The loophole some parents are using to send their children to school during lockdown
Schools closed their doors to most children at the end of Friday 20th March 2020 but have remained open to care for the children of key workers and vulnerable children.
The government refers to key workers as critical workers and there are some very obvious professions that spring to mind - doctors, nurses, paramedics, care home staff, police officers, fire officers and bus drivers.
However, the government list of critical workers is quite extensive and includes many other occupations including bank workers, postal workers, religeous and staff journalists.
The majority of parents feel the safest place for their children to be right now is at home and our recent poll showed that more than 81% of parents will not send their children back to school on 1st June if the school was open and available to them.
However, an investigation by Childcare.co.uk has revealed that some non-key-worker parents with occupations that are not on the government's critical worker list are using a loophole to send their children to school.
We polled 1067 parents and asked 'Have you obtained, or applied for, a key worker job (full or part-time) during the Coronavirus pandemic, specifically so you can continue to send your children to school or their childcare setting?' and 10.6% said 'Yes'.
The government critical worker list includes "Food and other necessary goods - This includes those involved in food: sale and delivery" which includes food delivery drivers for restaurants and take-aways.
We have found that some parents have signed-up as food delivery drivers with organisations such as Uber Eats and Deliveroo purely to 'qualify' as a key worker so they can send their children to school or nursery because their occupations do not have key worker status.
Mike (name changed to protect his identity), a single dad, who owns a building company told Childcare.co.uk that he had not stopped working throughout the pandemic and would have found it impossible to work with his 8-year-old daughter being off school. He approached the school and was told that they could only accept key worker children. Mike reviewed the government critical worker list, signed-up as a delivery driver for a well-known international brand and informed the school he was now a key worker. Mike said: "It took a bit of convincing but they couldn't argue with me. There's hardly any kids in the school now. My daughter has some friends to play with and is getting a great education from the teachers that are working."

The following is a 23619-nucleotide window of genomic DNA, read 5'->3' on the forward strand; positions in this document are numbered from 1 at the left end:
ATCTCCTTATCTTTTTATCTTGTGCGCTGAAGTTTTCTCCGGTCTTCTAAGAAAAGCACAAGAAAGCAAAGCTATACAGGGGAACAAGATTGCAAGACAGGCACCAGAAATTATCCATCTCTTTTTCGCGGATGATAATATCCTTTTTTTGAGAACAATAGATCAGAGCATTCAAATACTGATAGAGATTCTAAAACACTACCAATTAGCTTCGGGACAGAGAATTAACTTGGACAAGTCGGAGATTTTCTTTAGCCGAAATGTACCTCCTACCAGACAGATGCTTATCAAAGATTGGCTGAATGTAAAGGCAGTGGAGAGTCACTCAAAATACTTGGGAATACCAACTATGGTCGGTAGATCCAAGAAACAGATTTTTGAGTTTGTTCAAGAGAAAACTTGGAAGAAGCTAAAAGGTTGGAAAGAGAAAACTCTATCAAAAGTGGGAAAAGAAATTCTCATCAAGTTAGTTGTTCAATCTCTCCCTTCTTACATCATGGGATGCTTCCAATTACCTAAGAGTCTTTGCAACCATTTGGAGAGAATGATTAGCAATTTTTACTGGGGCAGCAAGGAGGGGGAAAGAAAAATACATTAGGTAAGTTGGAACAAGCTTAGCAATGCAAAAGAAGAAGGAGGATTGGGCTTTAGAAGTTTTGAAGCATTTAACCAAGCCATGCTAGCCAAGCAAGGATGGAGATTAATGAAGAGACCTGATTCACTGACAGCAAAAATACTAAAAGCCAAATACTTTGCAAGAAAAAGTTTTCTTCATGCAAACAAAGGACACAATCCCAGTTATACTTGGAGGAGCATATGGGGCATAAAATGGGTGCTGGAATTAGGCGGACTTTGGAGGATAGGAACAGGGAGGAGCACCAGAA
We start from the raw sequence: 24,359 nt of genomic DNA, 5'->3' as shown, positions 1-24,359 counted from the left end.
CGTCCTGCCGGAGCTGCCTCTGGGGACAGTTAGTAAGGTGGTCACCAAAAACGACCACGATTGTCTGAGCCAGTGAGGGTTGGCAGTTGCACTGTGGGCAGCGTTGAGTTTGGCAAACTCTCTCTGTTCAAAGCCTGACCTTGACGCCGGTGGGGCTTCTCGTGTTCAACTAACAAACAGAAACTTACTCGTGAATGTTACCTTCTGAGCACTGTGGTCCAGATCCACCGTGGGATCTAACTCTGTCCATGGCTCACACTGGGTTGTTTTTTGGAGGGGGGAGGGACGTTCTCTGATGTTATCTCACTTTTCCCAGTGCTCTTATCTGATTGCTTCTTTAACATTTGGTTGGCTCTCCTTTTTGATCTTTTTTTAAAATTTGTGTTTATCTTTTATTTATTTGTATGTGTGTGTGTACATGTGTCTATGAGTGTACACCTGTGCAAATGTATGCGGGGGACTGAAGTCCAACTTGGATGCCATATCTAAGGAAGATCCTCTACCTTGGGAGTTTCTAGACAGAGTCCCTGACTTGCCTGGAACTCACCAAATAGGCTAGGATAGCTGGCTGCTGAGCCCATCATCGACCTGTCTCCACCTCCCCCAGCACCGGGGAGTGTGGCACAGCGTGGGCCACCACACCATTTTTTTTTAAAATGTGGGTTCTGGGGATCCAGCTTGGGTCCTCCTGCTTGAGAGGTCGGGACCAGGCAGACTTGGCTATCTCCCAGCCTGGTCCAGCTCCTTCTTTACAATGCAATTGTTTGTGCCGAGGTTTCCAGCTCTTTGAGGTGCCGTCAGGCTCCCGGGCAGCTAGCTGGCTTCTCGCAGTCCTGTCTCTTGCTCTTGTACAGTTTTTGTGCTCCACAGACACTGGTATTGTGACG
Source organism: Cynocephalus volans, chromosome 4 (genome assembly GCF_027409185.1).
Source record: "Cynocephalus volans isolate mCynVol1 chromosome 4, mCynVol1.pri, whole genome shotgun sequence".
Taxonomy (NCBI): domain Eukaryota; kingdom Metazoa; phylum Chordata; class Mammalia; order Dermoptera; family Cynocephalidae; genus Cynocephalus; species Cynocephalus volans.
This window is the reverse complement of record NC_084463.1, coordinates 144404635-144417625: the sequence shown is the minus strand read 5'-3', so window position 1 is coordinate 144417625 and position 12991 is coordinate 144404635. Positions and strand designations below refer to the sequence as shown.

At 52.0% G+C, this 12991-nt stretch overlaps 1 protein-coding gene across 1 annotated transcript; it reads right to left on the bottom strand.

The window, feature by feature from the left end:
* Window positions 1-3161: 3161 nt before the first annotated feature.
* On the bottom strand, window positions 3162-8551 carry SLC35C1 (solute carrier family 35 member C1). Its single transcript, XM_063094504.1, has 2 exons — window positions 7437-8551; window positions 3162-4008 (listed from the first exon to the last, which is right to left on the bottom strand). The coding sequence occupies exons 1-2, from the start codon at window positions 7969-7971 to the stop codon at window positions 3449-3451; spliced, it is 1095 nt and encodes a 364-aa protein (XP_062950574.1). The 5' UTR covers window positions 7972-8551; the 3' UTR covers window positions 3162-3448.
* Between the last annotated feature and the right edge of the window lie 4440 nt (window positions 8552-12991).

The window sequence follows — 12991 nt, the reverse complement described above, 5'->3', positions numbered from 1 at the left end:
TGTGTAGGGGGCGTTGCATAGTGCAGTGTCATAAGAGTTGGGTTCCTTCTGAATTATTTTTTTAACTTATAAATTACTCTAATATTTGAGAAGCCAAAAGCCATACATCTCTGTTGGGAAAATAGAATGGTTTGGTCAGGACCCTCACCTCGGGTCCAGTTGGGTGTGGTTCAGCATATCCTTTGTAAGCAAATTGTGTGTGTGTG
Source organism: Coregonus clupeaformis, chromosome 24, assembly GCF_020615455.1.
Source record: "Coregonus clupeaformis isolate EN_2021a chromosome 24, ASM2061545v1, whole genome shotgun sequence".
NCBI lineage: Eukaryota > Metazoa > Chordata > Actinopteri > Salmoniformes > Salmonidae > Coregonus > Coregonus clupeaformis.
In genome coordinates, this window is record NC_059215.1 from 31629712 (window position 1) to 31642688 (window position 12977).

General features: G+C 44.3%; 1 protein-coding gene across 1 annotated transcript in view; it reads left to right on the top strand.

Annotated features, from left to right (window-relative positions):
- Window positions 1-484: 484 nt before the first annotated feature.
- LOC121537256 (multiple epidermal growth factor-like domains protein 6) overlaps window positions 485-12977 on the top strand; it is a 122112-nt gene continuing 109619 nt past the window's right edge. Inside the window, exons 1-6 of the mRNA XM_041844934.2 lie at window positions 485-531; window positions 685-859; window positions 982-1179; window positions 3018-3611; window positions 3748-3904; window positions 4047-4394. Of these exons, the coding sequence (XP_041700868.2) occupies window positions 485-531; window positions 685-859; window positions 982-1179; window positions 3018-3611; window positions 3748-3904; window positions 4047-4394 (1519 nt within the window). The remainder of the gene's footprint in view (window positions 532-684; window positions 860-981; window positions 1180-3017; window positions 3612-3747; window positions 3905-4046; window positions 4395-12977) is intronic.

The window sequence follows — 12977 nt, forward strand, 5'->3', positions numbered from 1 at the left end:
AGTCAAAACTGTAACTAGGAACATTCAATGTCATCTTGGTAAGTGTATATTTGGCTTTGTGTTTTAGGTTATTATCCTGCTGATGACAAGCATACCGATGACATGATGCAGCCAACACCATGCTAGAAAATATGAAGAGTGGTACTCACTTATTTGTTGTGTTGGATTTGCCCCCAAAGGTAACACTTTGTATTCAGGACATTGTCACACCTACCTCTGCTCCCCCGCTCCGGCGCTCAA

In another example, Alison (name changed to protect her identity), who runs a personalised greeting cards company from home, managed to get her 3-year-old daughter's nursery to continue to take her by signing-up as a delivery driver for a couple of hours in the evenings. "I didn't need the job or the money," said Alison. "My husband and I both have a good income. I did it so the nursery would take my daughter during the day as I would not have been able to get any work done if she was at home all day. My business has been extra busy since Coronavirus started and I have been rushed off my feet."
It is easy to register as a delivery driver with companies such as Uber Eats with websites boasting that you can 'Sign up in minutes'. Deliveroo's website states that to apply as a deliver rider, "It only takes five minutes".
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